Home Sellers' Pain Is Renters' Gain
There's one bright side to the housing crisis: some lower rents.
The regions hardest hit by the housing downturn have seen ailing builders, rising foreclosure rates and a glut of unsold homes, amid other signs of distress. But there are also stories like Laura Evans's.
The 38-year-old elementary-school teacher moved to Stuart, Fla., from Orlando with her husband and baby last fall. Looking for a rental apartment, they were pleasantly surprised: There were plenty of choices at lower-than-expected prices, thanks to the multitude of owners trying to rent units they couldn't sell.
"When we got down here, we shopped and shopped around," says Ms. Evans, who rented a new 2,200-square-foot, three-bedroom townhouse with a pool and a playground for $1,150 per month. The owners allowed the couple to move in with their dog, despite a prohibition against pets.
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To be sure, rents have continued to rise steadily in many markets. And the housing downturn means that more people are looking for rentals as well, increasing demand. Many would-be buyers have become renters because they can't get a mortgage in today's tight credit environment, or because they're sitting tight in hopes that prices drop further.
But in the regions hit hardest by the subprime crisis, finding a rental apartment is easier and, in some cases, cheaper than it was before the crunch. Some homeowners forced out by foreclosure are finding rental deals that are at "discounts of 50% to 70% off what they were paying on their mortgages," says Brenda F. Gerdes, who owns Management Specialists Inc. in Port St. Lucie, Fla.
Vacancies have risen in 29 markets in the fourth quarter of 2007, including Las Vegas, Palm Beach, Memphis, Orange County, Calif., and Orlando, according to Reis Inc., a New York real-estate research firm. Ron Witten, a Dallas-based housing analyst, estimates there are 760,000 vacant condos and homes for sale nationwide beyond what the market could normally carry, in addition to a surplus of 350,000 vacant rental properties.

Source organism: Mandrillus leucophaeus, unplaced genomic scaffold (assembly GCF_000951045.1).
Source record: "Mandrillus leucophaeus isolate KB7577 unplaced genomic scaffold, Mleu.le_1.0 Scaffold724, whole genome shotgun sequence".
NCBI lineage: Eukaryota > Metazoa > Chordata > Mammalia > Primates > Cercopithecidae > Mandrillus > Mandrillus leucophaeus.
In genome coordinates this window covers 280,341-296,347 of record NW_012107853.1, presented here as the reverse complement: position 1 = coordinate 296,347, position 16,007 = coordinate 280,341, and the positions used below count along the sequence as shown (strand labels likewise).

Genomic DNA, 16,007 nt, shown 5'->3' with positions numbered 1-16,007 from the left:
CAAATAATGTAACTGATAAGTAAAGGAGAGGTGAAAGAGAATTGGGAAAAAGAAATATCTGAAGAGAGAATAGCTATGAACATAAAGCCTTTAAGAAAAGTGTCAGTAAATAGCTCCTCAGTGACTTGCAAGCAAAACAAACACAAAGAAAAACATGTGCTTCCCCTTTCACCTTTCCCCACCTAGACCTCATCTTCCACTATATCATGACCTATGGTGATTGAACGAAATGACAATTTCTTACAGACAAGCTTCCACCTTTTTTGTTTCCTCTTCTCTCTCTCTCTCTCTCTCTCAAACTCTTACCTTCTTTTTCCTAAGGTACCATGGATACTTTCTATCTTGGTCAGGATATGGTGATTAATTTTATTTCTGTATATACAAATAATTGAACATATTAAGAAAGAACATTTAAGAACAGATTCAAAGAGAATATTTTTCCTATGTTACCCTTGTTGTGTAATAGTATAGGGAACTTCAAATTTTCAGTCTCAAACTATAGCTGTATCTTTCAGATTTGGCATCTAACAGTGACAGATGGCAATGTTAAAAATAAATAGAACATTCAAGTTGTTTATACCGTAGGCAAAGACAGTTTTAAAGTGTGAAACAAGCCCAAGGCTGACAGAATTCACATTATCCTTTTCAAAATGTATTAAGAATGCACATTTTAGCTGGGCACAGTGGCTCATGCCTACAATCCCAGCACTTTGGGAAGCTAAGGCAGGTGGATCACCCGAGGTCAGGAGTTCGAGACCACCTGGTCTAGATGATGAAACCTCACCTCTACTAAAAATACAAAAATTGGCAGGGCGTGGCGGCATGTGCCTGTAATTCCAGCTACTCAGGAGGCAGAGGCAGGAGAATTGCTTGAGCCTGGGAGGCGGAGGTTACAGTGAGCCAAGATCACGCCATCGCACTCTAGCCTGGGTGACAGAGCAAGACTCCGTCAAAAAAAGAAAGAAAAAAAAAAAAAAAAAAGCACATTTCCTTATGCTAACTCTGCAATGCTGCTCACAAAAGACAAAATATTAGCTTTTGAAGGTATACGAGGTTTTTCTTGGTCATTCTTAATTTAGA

Behind the trend are tens of thousands of unsold condominium units that are being dumped on markets such as South Florida, Las Vegas and Phoenix. While thousands of single-family homes also are coming on the market, renters prefer condos to houses, which typically have more expensive upkeep. "Tenants have to pick up more of the bills," says Artur Ciesielski, a Phoenix real-estate agent.
Pulled From Market
More than 4,200 units have been pulled out of the for-sale condo market and put into the rental pool in Florida's Palm Beach County alone, according to Mary Grace Breeding, president of McCabe Research & Consulting in Deerfield Beach. Those units include the 216-unit Aventine at Boynton Beach and the 450-unit Mizner Court at Broken Sound in Boca Raton, where rents range from $975 to $2,000.
Nor are so-called condo reversions limited to the Sunbelt. In Brooklyn, N.Y., two luxury condo developments converted to rental apartments last spring, including 99 Gold Street, which had begun accepting sales contracts less than a year earlier. Rentals at the 88-unit building range from $2,000 a month for 700-square-foot studios to $5,500 for two-bedroom penthouses.
Even healthy markets are beginning to feel downward pressure on rents. A disappointing employment report earlier this month and other signs of a possible recession don't bode well for landlords, since people who lose their jobs will resist paying higher rents or will move in with friends or family. Many displaced homeowners forced out by foreclosures also are doubling up, says Mark Obrinsky, chief economist at the National Multi-Housing Council.